Many parents struggle with how to handle screen time for their family. Thankfully, Anya Kamenetz’s The Art of Screen Time: How Your Family Can Balance Digital Media and Real Life—out today!—is an evidence-based guide of how to have a happy family life and raise healthy, successful kids in an age of constant (dis)connectedness.
In anticipation of the book’s release, we asked for your best question, and you certainly delivered! Here, Anya gives us the answers for navigating screen time and family life.
How do you propose limiting screen time for young children when it’s always around? I’m getting a little freaked out that my 6-month-old had started going for our phones already—but it’s not realistic to try to give them a phone-free world. I really want to give him a chance to stay a kid and learn through play, but it’s tough to avoid some kind of screen. —Elizabeth N.
Anya Kamenetz: I am right there with you—my 14-month-old loves to grab my phone. And that is my signal to put the phone away. I have to make a concerted effort to keep the phone out of sight when we are playing together, and to try to focus on her. As a working parent, the time I have with my kids is limited, so this is a priority for me. In the book I talk about cultivating your children’s ability to play independently. When she is absorbed in a toy or activity, that is when I quickly check my phone to text my husband, look at work email or check the weather.
We hear a lot about the two hours of screen time a day limit. How does active versus passive screen time play into that? If my kiddo is playing Minecraft, he seems to be actively participating in an activity that is challenging and provides healthy stimulation. If he is watching videos on YouTube of other kids playing Minecraft, not so much. Is it important to differentiate between the types of screen time? —Marney T.
This is a great observation. As a matter of fact, the American Academy of Pediatrics and other experts are shifting recommendations away from time and more to what kids are doing with the screens. It’s important to balance screen time with other activities including outside time, reading, and face to face time with family and friends. It’s really important not to let screens interfere with sleep and a healthy bedtime, too.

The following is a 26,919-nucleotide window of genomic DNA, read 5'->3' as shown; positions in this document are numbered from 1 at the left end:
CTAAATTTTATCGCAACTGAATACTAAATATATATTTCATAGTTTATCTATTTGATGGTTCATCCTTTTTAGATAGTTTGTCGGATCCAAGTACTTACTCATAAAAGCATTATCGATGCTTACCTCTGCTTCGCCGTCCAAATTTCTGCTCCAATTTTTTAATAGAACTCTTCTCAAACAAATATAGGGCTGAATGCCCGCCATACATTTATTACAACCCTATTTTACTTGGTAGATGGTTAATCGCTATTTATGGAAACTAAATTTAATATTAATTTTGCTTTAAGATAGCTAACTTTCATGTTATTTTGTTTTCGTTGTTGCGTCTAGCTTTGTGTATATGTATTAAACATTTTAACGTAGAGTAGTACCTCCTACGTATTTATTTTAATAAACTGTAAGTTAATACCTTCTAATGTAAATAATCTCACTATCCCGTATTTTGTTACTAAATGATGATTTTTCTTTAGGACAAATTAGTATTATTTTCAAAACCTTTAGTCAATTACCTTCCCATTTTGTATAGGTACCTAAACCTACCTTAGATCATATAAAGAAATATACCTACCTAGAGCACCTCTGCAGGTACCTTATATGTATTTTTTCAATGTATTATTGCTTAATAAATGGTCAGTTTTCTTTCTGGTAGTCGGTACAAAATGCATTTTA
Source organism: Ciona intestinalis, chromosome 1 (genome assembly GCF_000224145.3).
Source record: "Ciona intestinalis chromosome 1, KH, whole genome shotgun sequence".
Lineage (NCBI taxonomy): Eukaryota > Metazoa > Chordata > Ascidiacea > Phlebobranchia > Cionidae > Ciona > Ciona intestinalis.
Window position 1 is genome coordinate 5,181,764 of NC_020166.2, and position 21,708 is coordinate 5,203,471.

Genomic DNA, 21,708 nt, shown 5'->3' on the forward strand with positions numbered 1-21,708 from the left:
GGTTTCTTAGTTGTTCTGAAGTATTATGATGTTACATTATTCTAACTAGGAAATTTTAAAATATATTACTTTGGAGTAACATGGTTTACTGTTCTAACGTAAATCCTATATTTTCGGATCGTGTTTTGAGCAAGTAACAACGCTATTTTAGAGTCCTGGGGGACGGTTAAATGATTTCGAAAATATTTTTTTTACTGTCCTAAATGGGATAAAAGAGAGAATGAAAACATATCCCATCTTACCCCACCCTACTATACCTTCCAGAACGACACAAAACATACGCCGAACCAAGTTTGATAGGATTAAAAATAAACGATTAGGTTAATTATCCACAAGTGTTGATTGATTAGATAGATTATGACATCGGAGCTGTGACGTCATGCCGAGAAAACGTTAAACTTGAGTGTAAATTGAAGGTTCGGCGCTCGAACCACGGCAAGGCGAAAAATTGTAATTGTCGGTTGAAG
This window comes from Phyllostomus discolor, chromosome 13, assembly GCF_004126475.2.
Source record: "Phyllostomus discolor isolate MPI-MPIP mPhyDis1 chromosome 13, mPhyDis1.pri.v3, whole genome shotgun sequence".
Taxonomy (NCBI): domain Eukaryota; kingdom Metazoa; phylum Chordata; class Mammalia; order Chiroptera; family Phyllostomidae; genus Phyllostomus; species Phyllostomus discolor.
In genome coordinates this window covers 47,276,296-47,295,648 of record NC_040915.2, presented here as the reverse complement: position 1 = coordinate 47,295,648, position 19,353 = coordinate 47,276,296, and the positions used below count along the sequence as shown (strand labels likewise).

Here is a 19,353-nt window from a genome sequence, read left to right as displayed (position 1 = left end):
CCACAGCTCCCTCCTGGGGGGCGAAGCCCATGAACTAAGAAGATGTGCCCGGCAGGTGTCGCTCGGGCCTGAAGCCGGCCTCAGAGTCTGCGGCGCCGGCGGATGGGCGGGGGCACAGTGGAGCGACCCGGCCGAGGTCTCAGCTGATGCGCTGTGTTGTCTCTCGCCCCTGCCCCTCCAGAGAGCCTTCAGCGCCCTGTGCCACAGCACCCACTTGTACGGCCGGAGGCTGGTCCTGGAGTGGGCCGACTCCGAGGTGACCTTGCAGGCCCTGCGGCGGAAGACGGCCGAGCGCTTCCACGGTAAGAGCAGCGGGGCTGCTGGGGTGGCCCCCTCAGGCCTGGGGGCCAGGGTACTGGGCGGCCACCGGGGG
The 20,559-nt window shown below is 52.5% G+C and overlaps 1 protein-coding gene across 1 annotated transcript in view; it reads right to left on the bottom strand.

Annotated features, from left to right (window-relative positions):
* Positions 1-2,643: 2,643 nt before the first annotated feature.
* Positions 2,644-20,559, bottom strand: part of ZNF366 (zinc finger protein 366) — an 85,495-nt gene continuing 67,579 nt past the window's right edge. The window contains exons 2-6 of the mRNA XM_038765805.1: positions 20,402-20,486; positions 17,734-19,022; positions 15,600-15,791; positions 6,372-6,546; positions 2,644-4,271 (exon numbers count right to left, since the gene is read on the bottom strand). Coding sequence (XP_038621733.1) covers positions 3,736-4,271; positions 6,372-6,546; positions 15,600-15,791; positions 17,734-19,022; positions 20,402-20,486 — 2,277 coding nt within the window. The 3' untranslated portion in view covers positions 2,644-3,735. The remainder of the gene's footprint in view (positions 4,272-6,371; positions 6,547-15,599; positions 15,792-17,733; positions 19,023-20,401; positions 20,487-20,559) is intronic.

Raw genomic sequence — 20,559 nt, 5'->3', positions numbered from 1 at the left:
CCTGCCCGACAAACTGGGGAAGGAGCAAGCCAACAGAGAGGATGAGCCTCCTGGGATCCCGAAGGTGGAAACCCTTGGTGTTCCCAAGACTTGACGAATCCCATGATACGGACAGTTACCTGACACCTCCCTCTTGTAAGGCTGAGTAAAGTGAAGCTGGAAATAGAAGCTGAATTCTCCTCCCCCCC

But hard and fast limits may be less important than encouraging active, creative uses of tech and media. A final ingredient in the recipe for healthy screen time is joint engagement. It’s a good idea for you to be on the couch with your kids some of the time they are using media, to help them understand what they’re seeing and so you can understand what they are getting out of it.
How do we work on dealing with kids and screen time when we can’t even get parents off their own phones in the first place?
The entire second half of my book is about parents and screens. First we have to acknowledge that parents, especially working parents, are by definition trying to get a lot done. There are huge pressures on us and the phone can be our crucial tool for multitasking, but it’s also a huge source of anxiety and stress. Our kids are watching, learning and imprinting on what we’re doing.
My hope is that without guilt or judgment, we can tap into our highest values as parents to find a better balance—and also, by the way, call on the tech companies to build more ethical technologies that don’t lead to such compulsive use. Also, my number one and two tips that worked for me: Turn off your notifications and charge your phone outside the bedroom.